Money-saving tip: Reuse dryer sheets

Dryer sheets have at least two uses in them, and you'll get the same result by cutting them in half.

Brittany Lynne
Quadruple your savings: cut dryer sheets in half, and use them twice.

Dryer sheets do a pretty good job of reducing static cling on items in the dryer, plus they can add a bit of freshness to the smell of clothes and other articles.

Still, the cost of these sheets adds up. For “name brand” sheets, you’re going to be paying about five cents per sheet. For generic sheets, the cost goes down to about three cents. If you’re using a dryer sheet in each load and you average a load a day, that’s $11 to $18 a year in dryer sheet costs.

That’s an unnecessary expenditure, especially since dryer sheets have at least two uses in them and you can cut them in half and use each half separately. That creates four uses out of each dryer sheet, cutting the cost down to $2 to $4 per year, which saves you $9 to $14 over the year depending on your brand.

Plus, it’s trivially simple to do.

For reusing sheets, I just save a sheet or two on top of the dryer. If I dry a load of laundry, I check to see if there’s a dryer sheet on top of the dryer. If there is, I use that sheet. If there’s not, I grab one from the box.

When a load is finished, I check to see if there’s a tear along one of the edges. If there’s not, then I tear the dryer sheet so that there is a tear along one of the edges and toss it on top of the dryer. If there is already a tear, I dispose of the dryer sheet.

This system takes no time at all compared to just pulling out a dryer sheet and disposing of one, so it’s just a doubling of the value you get from dryer sheets.

As for cutting them in half, the easiest way to do that is in bulk. Take a big stack of dryer sheets and run them through a paper cutter, doing big handfuls at once. You can cut a box of them in just a few seconds this way, which doubles the number of dryer sheets you get.

Another technique is to just use a large serrated knife and simply cut the entire unopened box in half right down the middle. This effectively “opens” the box and exposes two halves, each of which contain dryer sheets that have already been cut. Again, this takes just a few seconds.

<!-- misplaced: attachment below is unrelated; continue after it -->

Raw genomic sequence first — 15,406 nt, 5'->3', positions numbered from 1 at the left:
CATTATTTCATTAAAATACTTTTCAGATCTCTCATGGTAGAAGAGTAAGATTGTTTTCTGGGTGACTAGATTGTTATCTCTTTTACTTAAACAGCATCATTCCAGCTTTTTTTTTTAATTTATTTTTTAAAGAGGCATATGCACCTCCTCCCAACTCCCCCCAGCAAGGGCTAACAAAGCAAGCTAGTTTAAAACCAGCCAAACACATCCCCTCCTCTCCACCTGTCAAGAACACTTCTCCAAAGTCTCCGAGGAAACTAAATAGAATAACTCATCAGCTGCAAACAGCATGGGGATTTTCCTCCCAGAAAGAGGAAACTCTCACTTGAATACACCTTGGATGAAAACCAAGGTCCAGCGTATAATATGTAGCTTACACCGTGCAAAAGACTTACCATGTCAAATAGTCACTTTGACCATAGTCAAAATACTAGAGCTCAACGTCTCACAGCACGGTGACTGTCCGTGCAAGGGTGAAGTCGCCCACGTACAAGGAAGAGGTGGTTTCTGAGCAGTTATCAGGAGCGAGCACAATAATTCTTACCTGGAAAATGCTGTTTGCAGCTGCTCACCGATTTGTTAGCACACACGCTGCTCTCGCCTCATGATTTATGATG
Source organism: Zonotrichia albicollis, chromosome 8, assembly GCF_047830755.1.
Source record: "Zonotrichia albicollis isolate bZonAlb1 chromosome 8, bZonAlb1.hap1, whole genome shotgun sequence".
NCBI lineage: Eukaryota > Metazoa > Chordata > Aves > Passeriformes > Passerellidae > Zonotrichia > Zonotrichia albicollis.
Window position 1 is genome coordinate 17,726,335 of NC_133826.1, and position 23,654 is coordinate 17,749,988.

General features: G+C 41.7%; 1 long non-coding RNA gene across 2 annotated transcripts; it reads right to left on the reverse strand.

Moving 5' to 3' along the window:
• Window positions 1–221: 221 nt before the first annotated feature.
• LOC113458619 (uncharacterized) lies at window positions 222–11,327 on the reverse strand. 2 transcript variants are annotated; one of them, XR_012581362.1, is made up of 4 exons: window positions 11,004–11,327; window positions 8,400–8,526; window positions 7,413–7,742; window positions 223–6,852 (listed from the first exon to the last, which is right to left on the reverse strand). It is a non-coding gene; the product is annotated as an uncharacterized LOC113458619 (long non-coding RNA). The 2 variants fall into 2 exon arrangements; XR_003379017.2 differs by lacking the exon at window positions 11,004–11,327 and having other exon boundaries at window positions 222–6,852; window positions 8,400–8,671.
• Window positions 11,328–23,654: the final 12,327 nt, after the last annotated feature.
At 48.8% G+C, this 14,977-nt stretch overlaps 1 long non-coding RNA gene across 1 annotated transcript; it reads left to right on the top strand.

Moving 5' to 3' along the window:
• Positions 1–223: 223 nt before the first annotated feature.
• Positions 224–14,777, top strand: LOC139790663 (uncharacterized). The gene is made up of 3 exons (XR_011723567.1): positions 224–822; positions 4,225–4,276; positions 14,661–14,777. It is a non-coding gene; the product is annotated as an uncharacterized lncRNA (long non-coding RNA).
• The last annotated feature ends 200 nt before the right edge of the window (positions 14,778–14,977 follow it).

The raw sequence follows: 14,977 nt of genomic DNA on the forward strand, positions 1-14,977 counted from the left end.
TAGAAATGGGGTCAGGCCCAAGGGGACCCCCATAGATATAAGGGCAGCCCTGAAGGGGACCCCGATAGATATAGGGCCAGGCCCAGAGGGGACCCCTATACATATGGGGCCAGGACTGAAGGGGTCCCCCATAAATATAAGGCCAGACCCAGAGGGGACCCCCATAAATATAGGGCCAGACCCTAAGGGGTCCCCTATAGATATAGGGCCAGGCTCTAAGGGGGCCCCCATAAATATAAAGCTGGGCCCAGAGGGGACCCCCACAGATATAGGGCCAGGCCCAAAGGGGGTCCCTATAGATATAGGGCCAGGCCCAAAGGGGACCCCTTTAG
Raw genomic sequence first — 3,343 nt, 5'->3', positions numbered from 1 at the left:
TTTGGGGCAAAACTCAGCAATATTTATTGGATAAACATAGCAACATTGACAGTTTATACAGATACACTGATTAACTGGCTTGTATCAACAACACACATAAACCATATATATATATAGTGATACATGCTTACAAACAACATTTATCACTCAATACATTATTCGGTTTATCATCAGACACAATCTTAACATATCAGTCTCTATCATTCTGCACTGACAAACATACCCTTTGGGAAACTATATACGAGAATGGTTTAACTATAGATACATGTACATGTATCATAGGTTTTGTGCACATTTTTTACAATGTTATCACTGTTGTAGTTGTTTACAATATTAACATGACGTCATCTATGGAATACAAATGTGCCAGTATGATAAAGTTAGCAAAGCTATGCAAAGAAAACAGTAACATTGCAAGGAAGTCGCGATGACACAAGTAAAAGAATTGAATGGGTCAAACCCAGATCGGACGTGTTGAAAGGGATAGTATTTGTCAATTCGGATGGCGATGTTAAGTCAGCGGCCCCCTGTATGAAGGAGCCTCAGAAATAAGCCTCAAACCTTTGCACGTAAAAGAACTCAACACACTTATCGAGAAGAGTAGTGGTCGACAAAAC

I don’t think it’s particularly cost-effective to cut them by hand with scissors, but if you are looking for a task for idle hands to do while watching a television show, this is certainly one thing you could be doing. After all, each sheet you cut would save you a few cents.

Maximizing dryer sheet usage is a small thing, of course, and it’s not a big financial win by itself. However, there’s very little time invested in this at all and the rewards from it are real enough to buy you lunch once a year. That’s a win for me, even if it’s a small one.

This post is part of a yearlong series called “365 Ways to Live Cheap (Revisited),” in which I’m revisiting the entries from my book “365 Ways to Live Cheap,” which is available at Amazon and at bookstores everywhere. Images courtesy of Brittany Lynne Photography, the proprietor of which is my “photography intern” for this project.

You've read  of  free articles. Subscribe to continue.

Dear Reader,

About a year ago, I happened upon this statement about the Monitor in the Harvard Business Review – under the charming heading of “do things that don’t interest you”:

“Many things that end up” being meaningful, writes social scientist Joseph Grenny, “have come from conference workshops, articles, or online videos that began as a chore and ended with an insight. My work in Kenya, for example, was heavily influenced by a Christian Science Monitor article I had forced myself to read 10 years earlier. Sometimes, we call things ‘boring’ simply because they lie outside the box we are currently in.”

If you were to come up with a punchline to a joke about the Monitor, that would probably be it. We’re seen as being global, fair, insightful, and perhaps a bit too earnest. We’re the bran muffin of journalism.

But you know what? We change lives. And I’m going to argue that we change lives precisely because we force open that too-small box that most human beings think they live in.

The Monitor is a peculiar little publication that’s hard for the world to figure out. We’re run by a church, but we’re not only for church members and we’re not about converting people. We’re known as being fair even as the world becomes as polarized as at any time since the newspaper’s founding in 1908.

We have a mission beyond circulation, we want to bridge divides. We’re about kicking down the door of thought everywhere and saying, “You are bigger and more capable than you realize. And we can prove it.”

If you’re looking for bran muffin journalism, you can subscribe to the Monitor for $15. You’ll get the Monitor Weekly magazine, the Monitor Daily email, and unlimited access to CSMonitor.com.